Tamio Wakayama

(1941-2018) Japanese Canadian photojournalist and activist

Japanese Canadian Concentration Camps Postwar Deportation Attempts Resettling in Chatham Father's Sacrifice Joining the Civil Rights Movement Chauffeuring the SNCC Leadership Navigating the movement as an Asian Photographing the movement Re-examining Identity Defining "Nikkei"

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Tamio Wakayama was born in New Westminster, British Columbia in 1941 shortly before the Japanese attack on Pearl Harbor. His family was among the 22,000 Japanese Canadian Nikkei who were declared to be Enemy Aliens, deprived of their property and confined in concentration camps by the Canadian government. The Wakayamas were sent to the Tashme camp in a remote part of British Columbia for the duration of World War II. At the War’s end, forced to choose between deportation to Japan or relocation east of the Rockies, the Wakayama family remained in Canada, eventually settling in a poor section of Chatham. Tamio’s neighborhood friends were black children descended from slaves who had escaped by way of the Underground Railway.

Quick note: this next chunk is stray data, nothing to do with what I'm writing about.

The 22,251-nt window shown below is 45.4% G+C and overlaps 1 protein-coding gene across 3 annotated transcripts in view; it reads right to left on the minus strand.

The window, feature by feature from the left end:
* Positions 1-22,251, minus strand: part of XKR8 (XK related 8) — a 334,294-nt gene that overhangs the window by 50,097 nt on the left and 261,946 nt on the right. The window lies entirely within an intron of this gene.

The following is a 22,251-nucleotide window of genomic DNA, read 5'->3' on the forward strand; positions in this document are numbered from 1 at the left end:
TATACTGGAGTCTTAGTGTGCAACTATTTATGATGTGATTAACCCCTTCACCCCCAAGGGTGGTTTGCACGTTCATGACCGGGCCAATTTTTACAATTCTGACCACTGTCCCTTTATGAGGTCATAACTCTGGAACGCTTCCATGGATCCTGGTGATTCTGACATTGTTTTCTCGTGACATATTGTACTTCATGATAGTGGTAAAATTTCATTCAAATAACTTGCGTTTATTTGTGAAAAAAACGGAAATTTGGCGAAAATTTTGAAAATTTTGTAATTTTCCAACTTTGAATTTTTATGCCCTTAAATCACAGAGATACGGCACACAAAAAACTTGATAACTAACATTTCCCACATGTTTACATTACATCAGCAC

In 1963, Tamio left university studies and journeyed South to join the American Civil Rights Movement in Mississippi, spending two years as a staff member of the Student Nonviolent Coordinating Committee and beginning his photographic documentation of his experiences. Tamio’s work has been featured internationally at such prestigious venues as the Smithsonian Institution and his photographs have appeared in numerous TV and film documentaries, magazines, books, book covers and catalogues. Tamio has authored two major books and is currently working on a retrospective exhibit and a memoir.

He passed away on March 2018 at age 76. (June 2018)

alberta camps. Canada hastings park sugar beet farms tashme postwar. deportation Quakers repatriation resettlement discrimination postwar family father activism civil rights movement civil right movement freedom fighter James Forman SNCC asians photography community culture identity value

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